As an additional tool to protect resistance, rotating resistant cultivars from the different companies may help. “If you always grow the same cultivar, then you know for sure that it carries the same resistance genes. But if you grow different cultivars, at least there is some potential that there are some different resistance genes,” he says.
Strelkov emphasizes, “Clubroot management is all built around deployment of genetically resistant cultivars. If we abuse the resistance by cropping in extremely short rotations, over and over, then the resistance could become less effective. The companies of course will try to find other sources of resistance but it will become harder.
“Resistance is such an important tool, and we don’t want to lose it. Taking care of the resistance [through crop rotation] is crucial to keep our main tool for managing clubroot.”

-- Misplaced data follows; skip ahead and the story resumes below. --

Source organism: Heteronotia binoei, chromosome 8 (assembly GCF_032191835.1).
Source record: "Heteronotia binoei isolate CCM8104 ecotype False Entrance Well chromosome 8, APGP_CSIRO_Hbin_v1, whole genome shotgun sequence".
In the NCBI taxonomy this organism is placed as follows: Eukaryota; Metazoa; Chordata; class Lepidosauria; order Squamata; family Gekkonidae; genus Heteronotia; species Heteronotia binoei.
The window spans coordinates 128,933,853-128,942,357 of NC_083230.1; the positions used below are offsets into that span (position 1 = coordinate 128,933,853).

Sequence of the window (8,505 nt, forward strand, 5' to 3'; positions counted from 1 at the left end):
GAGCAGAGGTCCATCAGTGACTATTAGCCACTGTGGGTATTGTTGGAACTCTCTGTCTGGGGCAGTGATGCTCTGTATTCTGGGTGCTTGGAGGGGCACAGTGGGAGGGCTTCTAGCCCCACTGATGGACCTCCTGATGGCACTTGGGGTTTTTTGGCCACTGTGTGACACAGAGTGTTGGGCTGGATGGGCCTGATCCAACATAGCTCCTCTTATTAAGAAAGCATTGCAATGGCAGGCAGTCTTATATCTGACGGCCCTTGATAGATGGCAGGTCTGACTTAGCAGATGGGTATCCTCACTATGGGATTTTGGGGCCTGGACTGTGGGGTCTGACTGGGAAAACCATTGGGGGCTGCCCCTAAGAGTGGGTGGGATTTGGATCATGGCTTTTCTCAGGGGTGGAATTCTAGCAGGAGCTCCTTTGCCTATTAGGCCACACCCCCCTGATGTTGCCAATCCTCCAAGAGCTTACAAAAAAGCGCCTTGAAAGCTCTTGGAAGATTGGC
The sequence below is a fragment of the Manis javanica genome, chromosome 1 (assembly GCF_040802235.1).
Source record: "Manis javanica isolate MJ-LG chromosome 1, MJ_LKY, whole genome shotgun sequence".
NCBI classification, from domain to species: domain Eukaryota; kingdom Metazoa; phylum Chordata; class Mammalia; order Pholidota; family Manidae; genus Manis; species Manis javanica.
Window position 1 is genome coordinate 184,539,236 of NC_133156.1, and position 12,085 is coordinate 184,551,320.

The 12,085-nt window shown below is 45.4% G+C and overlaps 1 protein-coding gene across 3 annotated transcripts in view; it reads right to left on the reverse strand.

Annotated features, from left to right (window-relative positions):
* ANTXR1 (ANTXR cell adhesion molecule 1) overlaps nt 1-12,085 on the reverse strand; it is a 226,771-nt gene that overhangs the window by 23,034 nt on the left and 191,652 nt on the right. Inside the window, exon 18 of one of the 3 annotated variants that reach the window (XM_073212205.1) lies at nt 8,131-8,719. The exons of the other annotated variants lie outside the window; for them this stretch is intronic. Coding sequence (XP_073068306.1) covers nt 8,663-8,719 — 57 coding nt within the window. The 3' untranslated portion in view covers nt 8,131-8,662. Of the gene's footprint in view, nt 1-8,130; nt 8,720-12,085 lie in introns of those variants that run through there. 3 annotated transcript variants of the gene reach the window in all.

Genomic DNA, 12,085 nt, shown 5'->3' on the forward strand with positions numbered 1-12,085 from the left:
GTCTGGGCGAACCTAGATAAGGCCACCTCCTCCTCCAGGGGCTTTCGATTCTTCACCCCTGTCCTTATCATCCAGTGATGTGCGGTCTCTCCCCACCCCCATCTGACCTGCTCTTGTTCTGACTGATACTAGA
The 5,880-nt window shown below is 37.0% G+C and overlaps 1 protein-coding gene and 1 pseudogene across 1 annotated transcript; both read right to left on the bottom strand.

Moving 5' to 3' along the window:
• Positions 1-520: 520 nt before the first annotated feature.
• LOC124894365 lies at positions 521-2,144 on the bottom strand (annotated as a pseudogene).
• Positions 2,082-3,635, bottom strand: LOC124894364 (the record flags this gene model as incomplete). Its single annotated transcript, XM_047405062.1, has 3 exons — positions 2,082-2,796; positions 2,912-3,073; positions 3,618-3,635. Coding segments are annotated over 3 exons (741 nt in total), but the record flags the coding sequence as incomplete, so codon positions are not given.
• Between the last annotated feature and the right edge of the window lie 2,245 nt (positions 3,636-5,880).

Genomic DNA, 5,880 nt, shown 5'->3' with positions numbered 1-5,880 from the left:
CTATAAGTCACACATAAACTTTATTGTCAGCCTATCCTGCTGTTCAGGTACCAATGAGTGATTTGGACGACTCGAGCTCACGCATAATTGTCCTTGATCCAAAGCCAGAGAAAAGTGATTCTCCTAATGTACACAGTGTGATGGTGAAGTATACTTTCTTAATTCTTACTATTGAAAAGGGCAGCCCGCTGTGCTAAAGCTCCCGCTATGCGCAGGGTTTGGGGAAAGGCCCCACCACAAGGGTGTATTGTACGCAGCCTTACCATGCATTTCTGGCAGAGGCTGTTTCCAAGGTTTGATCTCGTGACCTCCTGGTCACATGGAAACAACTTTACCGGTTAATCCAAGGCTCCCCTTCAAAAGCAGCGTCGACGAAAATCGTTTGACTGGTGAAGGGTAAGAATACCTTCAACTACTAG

“Recently, some agronomists are finding fields where farmers were growing R-rated blackleg varieties that had higher than expected levels of blackleg disease,” says Clint Jurke, agronomy specialist with the Canola Council of Canada (CCC). “With tighter crop rotations, this is a risk that needs to be addressed by growers and industry. It is also the motivation for CCC initiating discussions with industry to try to come up with a better way of informing growers to make more strategic blackleg management decisions.”